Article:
I was an electronics technician in the US Navy.
First, frequency is independent of amplitude. Frequency has
to do with the distance between sequential crests of a sine
wave. The greater the distance, the lower the frequency.
Amplitude has to do with the heighth of the waveform.
See this Google search for images and sites on sine waves:
Amplitude has to do with the signal strength, which has an
effect on distance in that, the stronger the signal, the
further it can travel.
Given two signals of equal strength and different frequencies,
lower frequencies travel further than higher ones. AM radio
signals, in the range of 520 to 1,710 KHz, can often be picked
up at distances of 100-300 miles, while FM frequencies of
88 MHz to 108 MHz are limited to what's known as line-of-
sight transmission, topping out at around 50-60 miles, at
best. Khz = thousands of Hertz, or cycles per second, and
Mhz = millions of Hertz (Hz), so the high end of the AM
frequency band, 1,710 Khz = 1.71 Mhz, vs the 88-108 Mhz
range of the FM band.
Note that AM and FM differ in the type of modulation they
use, but this is irrelevant to the distance which the signal
can travel based on frequency. The frequency and strength of
the transmitted signal, which is called the 'carrier wave',
is what determines the distance of propagation. AM and FM
differ in that the music or voice content is added to the
carrier wave by modulating (varying) the amplitude or the
frequency of the transmission wave with the audio signal.
AM uses amplitude modulation, and FM uses frequency. The
quality of the audio resulting from frequency modulation
is much better than that resulting from amplitude modulation,
so that AM audio is, by definition, not as clear as FM audio,
but this difference is due to the form of modulation, and
not the frequency of the carrier.
Given two AM signals of equal strength and different
frequencies, the lower frequency will travel further and
have greater clarity at equal distances from the respective
transmitters. The same would hold two for two FM signals
of different frequencies and equal strength.
Also note that higher frequencies tend to form a more
'coherent' signal, like a flashlight vs a lantern, which
make them tend to travel only in a straight line, or
line-of-sight. Lower frequencies travel in what's called
a 'ground wave' during the day, and a 'skywave' at night,
allowing them to travel around the curvature of the earth,
while higher frequencies cannot.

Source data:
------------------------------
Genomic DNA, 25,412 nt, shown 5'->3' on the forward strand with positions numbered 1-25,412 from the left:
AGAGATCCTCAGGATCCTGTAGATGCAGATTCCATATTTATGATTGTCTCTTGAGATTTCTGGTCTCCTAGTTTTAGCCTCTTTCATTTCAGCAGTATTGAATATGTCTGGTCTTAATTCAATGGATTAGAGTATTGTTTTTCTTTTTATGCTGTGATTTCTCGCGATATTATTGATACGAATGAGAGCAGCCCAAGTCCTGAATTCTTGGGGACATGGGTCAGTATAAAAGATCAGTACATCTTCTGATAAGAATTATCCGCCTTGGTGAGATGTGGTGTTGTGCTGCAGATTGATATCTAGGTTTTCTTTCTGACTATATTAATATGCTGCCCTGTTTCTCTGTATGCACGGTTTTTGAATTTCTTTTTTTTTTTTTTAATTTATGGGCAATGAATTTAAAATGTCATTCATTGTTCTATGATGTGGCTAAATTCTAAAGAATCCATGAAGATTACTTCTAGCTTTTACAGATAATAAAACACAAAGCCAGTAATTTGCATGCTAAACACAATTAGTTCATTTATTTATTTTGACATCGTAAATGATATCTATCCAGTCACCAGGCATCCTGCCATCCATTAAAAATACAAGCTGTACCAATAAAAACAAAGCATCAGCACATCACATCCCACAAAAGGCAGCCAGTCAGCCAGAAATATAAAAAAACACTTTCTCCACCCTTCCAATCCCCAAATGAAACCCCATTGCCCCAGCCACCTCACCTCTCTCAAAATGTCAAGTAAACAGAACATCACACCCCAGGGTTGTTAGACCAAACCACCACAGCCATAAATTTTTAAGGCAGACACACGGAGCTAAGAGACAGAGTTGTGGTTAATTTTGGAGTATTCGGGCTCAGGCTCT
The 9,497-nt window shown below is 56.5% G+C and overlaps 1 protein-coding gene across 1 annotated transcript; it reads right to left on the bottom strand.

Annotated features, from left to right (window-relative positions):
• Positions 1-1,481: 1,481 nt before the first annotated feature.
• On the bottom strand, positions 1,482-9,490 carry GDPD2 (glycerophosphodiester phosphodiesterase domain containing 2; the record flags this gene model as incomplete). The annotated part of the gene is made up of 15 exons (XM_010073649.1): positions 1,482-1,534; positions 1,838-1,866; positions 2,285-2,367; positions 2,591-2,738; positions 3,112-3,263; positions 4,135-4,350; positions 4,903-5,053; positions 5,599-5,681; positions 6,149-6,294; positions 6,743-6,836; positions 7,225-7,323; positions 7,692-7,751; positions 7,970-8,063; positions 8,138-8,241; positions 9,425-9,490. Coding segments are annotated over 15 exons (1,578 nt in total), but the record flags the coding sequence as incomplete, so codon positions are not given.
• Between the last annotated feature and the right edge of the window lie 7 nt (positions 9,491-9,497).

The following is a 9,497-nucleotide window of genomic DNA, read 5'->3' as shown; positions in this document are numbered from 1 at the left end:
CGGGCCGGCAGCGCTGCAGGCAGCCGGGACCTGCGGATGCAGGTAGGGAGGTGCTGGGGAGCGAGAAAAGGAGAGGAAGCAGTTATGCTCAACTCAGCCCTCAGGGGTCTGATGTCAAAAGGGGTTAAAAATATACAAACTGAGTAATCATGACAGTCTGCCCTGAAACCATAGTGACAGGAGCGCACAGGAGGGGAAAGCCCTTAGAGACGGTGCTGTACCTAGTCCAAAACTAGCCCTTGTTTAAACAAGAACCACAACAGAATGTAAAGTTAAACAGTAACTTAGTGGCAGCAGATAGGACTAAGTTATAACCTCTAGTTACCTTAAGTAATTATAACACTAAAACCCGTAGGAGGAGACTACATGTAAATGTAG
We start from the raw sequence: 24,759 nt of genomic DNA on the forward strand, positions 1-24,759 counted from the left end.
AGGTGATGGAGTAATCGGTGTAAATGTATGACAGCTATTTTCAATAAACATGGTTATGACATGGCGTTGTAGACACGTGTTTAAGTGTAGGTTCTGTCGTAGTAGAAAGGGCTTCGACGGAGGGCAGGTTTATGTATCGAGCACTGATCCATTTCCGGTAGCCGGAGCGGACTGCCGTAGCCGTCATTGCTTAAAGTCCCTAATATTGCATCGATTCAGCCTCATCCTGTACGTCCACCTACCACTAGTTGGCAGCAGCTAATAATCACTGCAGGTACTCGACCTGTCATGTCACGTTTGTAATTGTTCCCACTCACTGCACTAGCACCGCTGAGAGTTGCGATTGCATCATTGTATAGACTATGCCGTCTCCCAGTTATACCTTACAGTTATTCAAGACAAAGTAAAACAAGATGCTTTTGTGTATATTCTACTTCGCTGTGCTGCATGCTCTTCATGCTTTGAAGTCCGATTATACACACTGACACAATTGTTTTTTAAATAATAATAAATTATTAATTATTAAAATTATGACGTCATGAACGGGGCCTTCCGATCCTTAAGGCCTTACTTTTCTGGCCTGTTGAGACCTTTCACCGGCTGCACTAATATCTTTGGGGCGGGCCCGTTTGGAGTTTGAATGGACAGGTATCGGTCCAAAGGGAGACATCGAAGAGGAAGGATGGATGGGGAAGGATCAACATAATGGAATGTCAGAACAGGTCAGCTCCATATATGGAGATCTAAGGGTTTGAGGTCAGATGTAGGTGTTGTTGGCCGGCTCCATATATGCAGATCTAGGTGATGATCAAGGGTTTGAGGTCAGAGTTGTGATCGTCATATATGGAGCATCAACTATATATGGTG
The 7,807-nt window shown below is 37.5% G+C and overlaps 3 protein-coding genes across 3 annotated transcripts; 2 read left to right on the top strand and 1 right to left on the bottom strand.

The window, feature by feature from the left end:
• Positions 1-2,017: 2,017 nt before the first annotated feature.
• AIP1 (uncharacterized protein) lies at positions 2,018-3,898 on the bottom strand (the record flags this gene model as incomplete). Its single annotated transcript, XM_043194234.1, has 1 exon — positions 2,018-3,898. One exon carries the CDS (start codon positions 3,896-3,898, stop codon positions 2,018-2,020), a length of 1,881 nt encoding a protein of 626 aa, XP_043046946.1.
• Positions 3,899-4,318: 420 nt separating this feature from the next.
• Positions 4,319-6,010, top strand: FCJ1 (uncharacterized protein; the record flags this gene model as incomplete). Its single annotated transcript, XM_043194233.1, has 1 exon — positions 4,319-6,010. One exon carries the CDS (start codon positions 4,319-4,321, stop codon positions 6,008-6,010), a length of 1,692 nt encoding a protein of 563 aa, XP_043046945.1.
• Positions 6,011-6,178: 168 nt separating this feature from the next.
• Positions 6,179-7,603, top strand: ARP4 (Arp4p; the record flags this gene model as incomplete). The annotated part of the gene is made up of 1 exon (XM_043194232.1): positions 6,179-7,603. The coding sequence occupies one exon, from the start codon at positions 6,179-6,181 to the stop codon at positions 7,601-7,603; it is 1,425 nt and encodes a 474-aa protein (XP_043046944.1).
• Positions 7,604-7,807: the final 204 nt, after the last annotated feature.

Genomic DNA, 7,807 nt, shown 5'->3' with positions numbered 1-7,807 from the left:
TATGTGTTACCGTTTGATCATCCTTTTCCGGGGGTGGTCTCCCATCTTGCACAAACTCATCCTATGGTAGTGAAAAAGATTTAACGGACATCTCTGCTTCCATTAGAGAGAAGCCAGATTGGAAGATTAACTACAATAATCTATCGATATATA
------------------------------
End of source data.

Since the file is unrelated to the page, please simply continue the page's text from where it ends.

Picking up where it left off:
A discussion on the Wikipedia page about AM radio notes:
"Medium wave and short wave radio signals act differently
during daytime and nighttime. During the day, AM signals
travel by groundwave, diffracting around the curve of the
earth over a distance up to a few hundred miles (or
kilometers) from the signal transmitter. However, after
sunset, changes in the ionosphere cause AM signals to
travel by skywave, enabling AM radio stations to be heard
much farther from their point of origin than is normal
during the day."
This page from the Great Yarmouth Radio Club notes:
"The ground wave follows the curvature of the Earth and its
range does not depend upon the height of the antenna. However,
the range does depend upon the transmitter power and also upon
the operating frequency. Low frequencies travel further than
high frequencies. Thus under ideal low noise conditions (noon,
during winter), it is possible to communicate over distances of
about 500 nautical miles at 2 MHz by using a 100 W transmitter.
At 8 MHz, under the same conditions and using the same transmitter
power, the maximum range is reduced to about 150 nautical miles.
Note that ground wave propagation is much less efficient over
land than it is over sea because of the much lower conductivity
of the ground and other factors. Consequently, ranges over land
are greatly reduced.
Ground wave communications vary daily and with the seasons.
Greatest communication ranges are achieved during the daytime
in winter because background noise levels are lowest during
Additional information may be found from further exploration
of the links provided above, as well as those resulting from
the Google searches outlined below.
Searches done, via Google:
"frequencies travel further"
am frequency band